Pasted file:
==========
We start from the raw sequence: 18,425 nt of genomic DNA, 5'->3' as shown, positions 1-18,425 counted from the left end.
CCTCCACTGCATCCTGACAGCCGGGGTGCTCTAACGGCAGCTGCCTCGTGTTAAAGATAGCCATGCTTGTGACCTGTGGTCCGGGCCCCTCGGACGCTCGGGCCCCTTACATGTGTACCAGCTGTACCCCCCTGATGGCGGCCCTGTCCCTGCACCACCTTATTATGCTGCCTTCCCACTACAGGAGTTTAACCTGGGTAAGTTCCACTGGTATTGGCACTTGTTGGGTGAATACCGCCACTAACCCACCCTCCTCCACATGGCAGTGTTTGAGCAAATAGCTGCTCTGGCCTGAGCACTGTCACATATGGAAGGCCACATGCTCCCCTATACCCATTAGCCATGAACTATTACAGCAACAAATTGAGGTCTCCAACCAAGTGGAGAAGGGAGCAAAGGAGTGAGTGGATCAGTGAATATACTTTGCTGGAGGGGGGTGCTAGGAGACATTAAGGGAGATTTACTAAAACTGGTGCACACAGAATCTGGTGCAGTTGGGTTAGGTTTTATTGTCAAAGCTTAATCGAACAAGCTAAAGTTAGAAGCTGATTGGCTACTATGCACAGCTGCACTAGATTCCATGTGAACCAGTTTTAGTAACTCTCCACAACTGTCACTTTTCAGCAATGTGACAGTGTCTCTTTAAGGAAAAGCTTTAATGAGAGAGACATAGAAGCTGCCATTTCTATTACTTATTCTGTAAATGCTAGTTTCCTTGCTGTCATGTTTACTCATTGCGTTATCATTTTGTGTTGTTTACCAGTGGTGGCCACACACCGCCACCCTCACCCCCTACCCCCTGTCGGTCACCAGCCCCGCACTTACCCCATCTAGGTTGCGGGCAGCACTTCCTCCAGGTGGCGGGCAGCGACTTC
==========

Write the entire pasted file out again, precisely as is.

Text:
We start from the raw sequence: 18,425 nt of genomic DNA, 5'->3' as shown, positions 1-18,425 counted from the left end.
CCTCCACTGCATCCTGACAGCCGGGGTGCTCTAACGGCAGCTGCCTCGTGTTAAAGATAGCCATGCTTGTGACCTGTGGTCCGGGCCCCTCGGACGCTCGGGCCCCTTACATGTGTACCAGCTGTACCCCCCTGATGGCGGCCCTGTCCCTGCACCACCTTATTATGCTGCCTTCCCACTACAGGAGTTTAACCTGGGTAAGTTCCACTGGTATTGGCACTTGTTGGGTGAATACCGCCACTAACCCACCCTCCTCCACATGGCAGTGTTTGAGCAAATAGCTGCTCTGGCCTGAGCACTGTCACATATGGAAGGCCACATGCTCCCCTATACCCATTAGCCATGAACTATTACAGCAACAAATTGAGGTCTCCAACCAAGTGGAGAAGGGAGCAAAGGAGTGAGTGGATCAGTGAATATACTTTGCTGGAGGGGGGTGCTAGGAGACATTAAGGGAGATTTACTAAAACTGGTGCACACAGAATCTGGTGCAGTTGGGTTAGGTTTTATTGTCAAAGCTTAATCGAACAAGCTAAAGTTAGAAGCTGATTGGCTACTATGCACAGCTGCACTAGATTCCATGTGAACCAGTTTTAGTAACTCTCCACAACTGTCACTTTTCAGCAATGTGACAGTGTCTCTTTAAGGAAAAGCTTTAATGAGAGAGACATAGAAGCTGCCATTTCTATTACTTATTCTGTAAATGCTAGTTTCCTTGCTGTCATGTTTACTCATTGCGTTATCATTTTGTGTTGTTTACCAGTGGTGGCCACACACCGCCACCCTCACCCCCTACCCCCTGTCGGTCACCAGCCCCGCACTTACCCCATCTAGGTTGCGGGCAGCACTTCCTCCAGGTGGCGGGCAGCGACTTC